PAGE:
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ESA’s – Good for ALL the K-12 Students in Tennessee

In the previous three blogs I discussed how God led me back to my hometown in northwest Tennessee to start a Christian school, Biblical reasons for doing so, and I began the discussion about the financing of a Christian school.  In this fourth and final blog in this series I would like to discuss Educational Savings Accounts (ESA’s) in Tennessee and how they would help every K-12 student in our state.

How do most Americans feel about educational choice?  It appears that there is a great disconnect between government-run school administrators, federal and state teachers’ unions, and the average American citizen.  Americans favor educational choice by large margins.  Here are two surveys that that support this:

https://www.edchoice.org/media/edchoice-releases-2017-schooling-america-survey-results/

https://www.federationforchildren.org/poll-tennesseans-support-education-savings-accounts/

On April 25, 2019, Educational Savings Account (ESA) legislation was passed on the Senate floor by a 20-13 vote.  The House version of the bill recently passed by a 50-48 vote.  Tennesseans should understand that big bucks were spent to oppose this legislation.  Government-run school leaders and representatives from the teacher’s unions have always been successful in defeating school choice legislation.  Finally, state Representatives and Senators have demonstrated courage to support what most citizens in Tennessee have supported for years – PARENTAL CHOICE IN EDUCATION!

This specific legislation will not affect the citizens in Weakley County right away.  However, if academic improvement in K-12 education in Shelby and Davidson counties can be proven as a result of ESA’s, Tennesseans can expect ESA legislation to be expanded to include other counties, and perhaps the whole state.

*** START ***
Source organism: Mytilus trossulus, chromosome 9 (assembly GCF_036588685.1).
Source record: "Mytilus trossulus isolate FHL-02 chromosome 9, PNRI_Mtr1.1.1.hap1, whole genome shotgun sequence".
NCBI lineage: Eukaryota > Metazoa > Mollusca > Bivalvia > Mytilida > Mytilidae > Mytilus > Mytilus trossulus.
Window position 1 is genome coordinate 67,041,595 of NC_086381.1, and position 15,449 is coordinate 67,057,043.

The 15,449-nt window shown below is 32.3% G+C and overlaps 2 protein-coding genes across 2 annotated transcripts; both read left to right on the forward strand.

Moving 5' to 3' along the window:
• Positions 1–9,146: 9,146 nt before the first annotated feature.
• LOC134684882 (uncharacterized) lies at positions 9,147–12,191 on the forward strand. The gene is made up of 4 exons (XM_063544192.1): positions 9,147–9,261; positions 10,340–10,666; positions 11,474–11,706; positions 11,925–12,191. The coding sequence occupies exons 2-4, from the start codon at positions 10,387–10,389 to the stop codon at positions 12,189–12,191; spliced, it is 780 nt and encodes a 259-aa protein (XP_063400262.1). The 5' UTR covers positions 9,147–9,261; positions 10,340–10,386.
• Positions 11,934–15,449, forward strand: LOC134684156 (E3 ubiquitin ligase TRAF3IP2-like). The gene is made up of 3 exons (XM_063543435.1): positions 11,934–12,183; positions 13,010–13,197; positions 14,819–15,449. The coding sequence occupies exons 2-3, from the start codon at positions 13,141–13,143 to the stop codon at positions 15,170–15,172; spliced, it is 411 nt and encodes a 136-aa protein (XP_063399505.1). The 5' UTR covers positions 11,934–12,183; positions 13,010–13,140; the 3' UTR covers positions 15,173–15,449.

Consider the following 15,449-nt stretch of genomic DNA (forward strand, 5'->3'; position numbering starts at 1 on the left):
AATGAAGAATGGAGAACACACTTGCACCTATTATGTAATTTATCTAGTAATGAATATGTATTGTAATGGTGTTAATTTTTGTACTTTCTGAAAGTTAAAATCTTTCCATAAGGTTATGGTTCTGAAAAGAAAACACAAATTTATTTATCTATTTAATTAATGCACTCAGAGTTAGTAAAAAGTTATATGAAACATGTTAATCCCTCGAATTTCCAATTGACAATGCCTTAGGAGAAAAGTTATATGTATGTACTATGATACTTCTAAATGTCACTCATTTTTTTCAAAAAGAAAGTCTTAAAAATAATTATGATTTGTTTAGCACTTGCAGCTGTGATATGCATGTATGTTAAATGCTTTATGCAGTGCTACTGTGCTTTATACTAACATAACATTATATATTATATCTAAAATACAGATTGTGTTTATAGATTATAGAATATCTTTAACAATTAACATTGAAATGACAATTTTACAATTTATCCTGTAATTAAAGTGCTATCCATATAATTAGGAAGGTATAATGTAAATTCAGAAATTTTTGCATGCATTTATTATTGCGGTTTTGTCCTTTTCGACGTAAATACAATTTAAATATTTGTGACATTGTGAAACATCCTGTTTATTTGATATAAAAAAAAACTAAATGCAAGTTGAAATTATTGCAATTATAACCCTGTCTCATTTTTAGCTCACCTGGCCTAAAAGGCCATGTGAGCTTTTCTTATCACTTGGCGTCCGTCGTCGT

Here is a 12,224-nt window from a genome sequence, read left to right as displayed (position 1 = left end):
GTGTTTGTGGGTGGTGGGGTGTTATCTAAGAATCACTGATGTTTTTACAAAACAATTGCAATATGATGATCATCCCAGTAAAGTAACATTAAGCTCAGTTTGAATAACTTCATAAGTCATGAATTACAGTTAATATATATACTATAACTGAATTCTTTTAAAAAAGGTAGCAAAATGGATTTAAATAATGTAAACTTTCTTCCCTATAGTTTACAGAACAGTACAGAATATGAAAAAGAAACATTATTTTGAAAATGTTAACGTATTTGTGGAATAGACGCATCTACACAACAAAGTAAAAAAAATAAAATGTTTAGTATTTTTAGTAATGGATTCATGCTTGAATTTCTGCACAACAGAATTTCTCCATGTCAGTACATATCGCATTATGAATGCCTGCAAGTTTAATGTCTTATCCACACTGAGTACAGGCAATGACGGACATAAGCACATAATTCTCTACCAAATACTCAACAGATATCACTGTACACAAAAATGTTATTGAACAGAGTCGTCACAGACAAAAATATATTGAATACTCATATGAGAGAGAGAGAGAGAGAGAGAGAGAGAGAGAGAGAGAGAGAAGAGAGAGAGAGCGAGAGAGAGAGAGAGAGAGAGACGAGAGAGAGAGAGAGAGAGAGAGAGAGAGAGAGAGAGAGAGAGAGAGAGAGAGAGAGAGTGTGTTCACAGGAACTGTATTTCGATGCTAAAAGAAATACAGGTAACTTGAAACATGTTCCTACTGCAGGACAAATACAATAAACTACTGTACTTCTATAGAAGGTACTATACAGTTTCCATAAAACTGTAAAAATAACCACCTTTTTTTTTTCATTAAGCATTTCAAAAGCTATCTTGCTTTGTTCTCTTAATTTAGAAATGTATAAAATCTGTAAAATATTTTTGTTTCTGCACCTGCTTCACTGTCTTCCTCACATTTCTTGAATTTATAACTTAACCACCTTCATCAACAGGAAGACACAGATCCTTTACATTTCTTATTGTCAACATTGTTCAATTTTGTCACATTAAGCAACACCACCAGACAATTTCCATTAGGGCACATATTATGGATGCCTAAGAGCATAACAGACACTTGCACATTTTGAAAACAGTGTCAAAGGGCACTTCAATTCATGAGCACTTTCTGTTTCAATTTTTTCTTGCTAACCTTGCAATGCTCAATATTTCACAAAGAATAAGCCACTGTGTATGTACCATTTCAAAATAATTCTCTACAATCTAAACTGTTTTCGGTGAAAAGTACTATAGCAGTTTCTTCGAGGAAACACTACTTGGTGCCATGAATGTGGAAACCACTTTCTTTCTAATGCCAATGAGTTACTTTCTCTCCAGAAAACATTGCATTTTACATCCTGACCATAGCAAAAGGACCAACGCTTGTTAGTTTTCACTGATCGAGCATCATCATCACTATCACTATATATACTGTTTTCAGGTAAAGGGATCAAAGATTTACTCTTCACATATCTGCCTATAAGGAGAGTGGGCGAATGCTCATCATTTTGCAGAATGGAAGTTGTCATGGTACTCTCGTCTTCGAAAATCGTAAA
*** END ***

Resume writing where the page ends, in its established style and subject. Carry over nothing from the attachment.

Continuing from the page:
How can ESA’s help students who attend government-run schools?  Let me share a hypothetical example. Let’s examine a rural county with 5,000 K-12 students.  If there were currently 200 homeschooled and 200 in a Christian school, then the federal and state governments would be sending tax collected dollars for 4,600 students enrolled in public schools back to that rural county. The local taxes collected for education would remain the same.  The taxes collected by the state and federal government for those 400 students who are homeschooled or in a private Christian school, currently remain in state and federal resources.

Let’s imagine that ESA legislation passes for every county in TN.  Let’s also imagine that 600 more students exercise their choice and now 500 are homeschooled and 500 are in a Christian school. That would leave 4,000 enrolled in public schools.  Would that affect the county’s educational budget?  They would not need new buildings for a while.  They would not need as many teachers.  They would have to trim their budgets.  They might even conduct a survey and ask those families why they did not choose the public school.  The results of that survey might be the best thing that ever happened to public schools.  They might ask the question, “what can we do that might cause families to choose public education?”  The more students who withdrew from public schools, the greater the likelihood that this question would be asked.

How would ESA legislation help families who choose another option than public schools? The answer to that question is obvious.  The government-run monopoly would be broken, and competition would benefit every student.  Every family would truly have the choice to give the education they feel is best for their children.

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